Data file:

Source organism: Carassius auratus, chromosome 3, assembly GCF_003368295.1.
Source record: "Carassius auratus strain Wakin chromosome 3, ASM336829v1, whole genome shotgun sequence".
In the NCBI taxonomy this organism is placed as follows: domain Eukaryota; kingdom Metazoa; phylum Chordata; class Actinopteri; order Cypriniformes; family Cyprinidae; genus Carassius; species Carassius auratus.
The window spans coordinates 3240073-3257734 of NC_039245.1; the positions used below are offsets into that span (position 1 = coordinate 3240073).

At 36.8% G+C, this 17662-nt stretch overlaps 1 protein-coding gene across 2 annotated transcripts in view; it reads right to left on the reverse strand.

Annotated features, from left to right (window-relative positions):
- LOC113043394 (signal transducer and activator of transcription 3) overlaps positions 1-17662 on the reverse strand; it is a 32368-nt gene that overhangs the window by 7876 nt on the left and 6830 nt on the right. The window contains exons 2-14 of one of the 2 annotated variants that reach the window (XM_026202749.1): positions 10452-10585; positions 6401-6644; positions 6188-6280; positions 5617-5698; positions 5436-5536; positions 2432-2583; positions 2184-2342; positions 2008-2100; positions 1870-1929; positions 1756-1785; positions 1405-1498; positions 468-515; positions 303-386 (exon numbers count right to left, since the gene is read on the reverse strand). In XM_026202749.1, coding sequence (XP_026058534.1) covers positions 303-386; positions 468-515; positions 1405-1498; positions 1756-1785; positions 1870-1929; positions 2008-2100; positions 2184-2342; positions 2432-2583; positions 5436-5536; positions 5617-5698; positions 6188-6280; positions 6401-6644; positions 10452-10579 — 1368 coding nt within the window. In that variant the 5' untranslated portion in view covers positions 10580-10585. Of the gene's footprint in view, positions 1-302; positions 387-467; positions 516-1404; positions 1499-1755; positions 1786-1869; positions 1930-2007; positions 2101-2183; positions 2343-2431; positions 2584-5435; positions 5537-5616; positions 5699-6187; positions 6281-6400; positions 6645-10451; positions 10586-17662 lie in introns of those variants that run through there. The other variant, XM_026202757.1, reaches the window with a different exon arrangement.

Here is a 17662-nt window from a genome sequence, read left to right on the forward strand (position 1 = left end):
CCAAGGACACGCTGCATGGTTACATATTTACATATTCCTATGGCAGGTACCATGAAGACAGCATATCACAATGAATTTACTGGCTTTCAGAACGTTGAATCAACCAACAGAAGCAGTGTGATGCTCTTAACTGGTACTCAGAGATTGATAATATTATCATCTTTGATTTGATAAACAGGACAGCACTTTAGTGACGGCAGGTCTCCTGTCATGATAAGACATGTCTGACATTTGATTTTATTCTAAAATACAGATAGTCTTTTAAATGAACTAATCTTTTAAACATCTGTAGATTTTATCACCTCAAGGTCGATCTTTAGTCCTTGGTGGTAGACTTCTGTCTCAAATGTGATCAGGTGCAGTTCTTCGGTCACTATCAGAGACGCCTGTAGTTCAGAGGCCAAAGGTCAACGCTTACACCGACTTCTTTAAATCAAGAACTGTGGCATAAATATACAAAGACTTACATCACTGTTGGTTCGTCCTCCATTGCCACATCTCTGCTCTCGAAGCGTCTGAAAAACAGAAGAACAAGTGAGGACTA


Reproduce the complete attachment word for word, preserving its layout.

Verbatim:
Source organism: Carassius auratus, chromosome 3, assembly GCF_003368295.1.
Source record: "Carassius auratus strain Wakin chromosome 3, ASM336829v1, whole genome shotgun sequence".
In the NCBI taxonomy this organism is placed as follows: domain Eukaryota; kingdom Metazoa; phylum Chordata; class Actinopteri; order Cypriniformes; family Cyprinidae; genus Carassius; species Carassius auratus.
The window spans coordinates 3240073-3257734 of NC_039245.1; the positions used below are offsets into that span (position 1 = coordinate 3240073).

At 36.8% G+C, this 17662-nt stretch overlaps 1 protein-coding gene across 2 annotated transcripts in view; it reads right to left on the reverse strand.

Annotated features, from left to right (window-relative positions):
- LOC113043394 (signal transducer and activator of transcription 3) overlaps positions 1-17662 on the reverse strand; it is a 32368-nt gene that overhangs the window by 7876 nt on the left and 6830 nt on the right. The window contains exons 2-14 of one of the 2 annotated variants that reach the window (XM_026202749.1): positions 10452-10585; positions 6401-6644; positions 6188-6280; positions 5617-5698; positions 5436-5536; positions 2432-2583; positions 2184-2342; positions 2008-2100; positions 1870-1929; positions 1756-1785; positions 1405-1498; positions 468-515; positions 303-386 (exon numbers count right to left, since the gene is read on the reverse strand). In XM_026202749.1, coding sequence (XP_026058534.1) covers positions 303-386; positions 468-515; positions 1405-1498; positions 1756-1785; positions 1870-1929; positions 2008-2100; positions 2184-2342; positions 2432-2583; positions 5436-5536; positions 5617-5698; positions 6188-6280; positions 6401-6644; positions 10452-10579 — 1368 coding nt within the window. In that variant the 5' untranslated portion in view covers positions 10580-10585. Of the gene's footprint in view, positions 1-302; positions 387-467; positions 516-1404; positions 1499-1755; positions 1786-1869; positions 1930-2007; positions 2101-2183; positions 2343-2431; positions 2584-5435; positions 5537-5616; positions 5699-6187; positions 6281-6400; positions 6645-10451; positions 10586-17662 lie in introns of those variants that run through there. The other variant, XM_026202757.1, reaches the window with a different exon arrangement.

Here is a 17662-nt window from a genome sequence, read left to right on the forward strand (position 1 = left end):
CCAAGGACACGCTGCATGGTTACATATTTACATATTCCTATGGCAGGTACCATGAAGACAGCATATCACAATGAATTTACTGGCTTTCAGAACGTTGAATCAACCAACAGAAGCAGTGTGATGCTCTTAACTGGTACTCAGAGATTGATAATATTATCATCTTTGATTTGATAAACAGGACAGCACTTTAGTGACGGCAGGTCTCCTGTCATGATAAGACATGTCTGACATTTGATTTTATTCTAAAATACAGATAGTCTTTTAAATGAACTAATCTTTTAAACATCTGTAGATTTTATCACCTCAAGGTCGATCTTTAGTCCTTGGTGGTAGACTTCTGTCTCAAATGTGATCAGGTGCAGTTCTTCGGTCACTATCAGAGACGCCTGTAGTTCAGAGGCCAAAGGTCAACGCTTACACCGACTTCTTTAAATCAAGAACTGTGGCATAAATATACAAAGACTTACATCACTGTTGGTTCGTCCTCCATTGCCACATCTCTGCTCTCGAAGCGTCTGAAAAACAGAAGAACAAGTGAGGACTA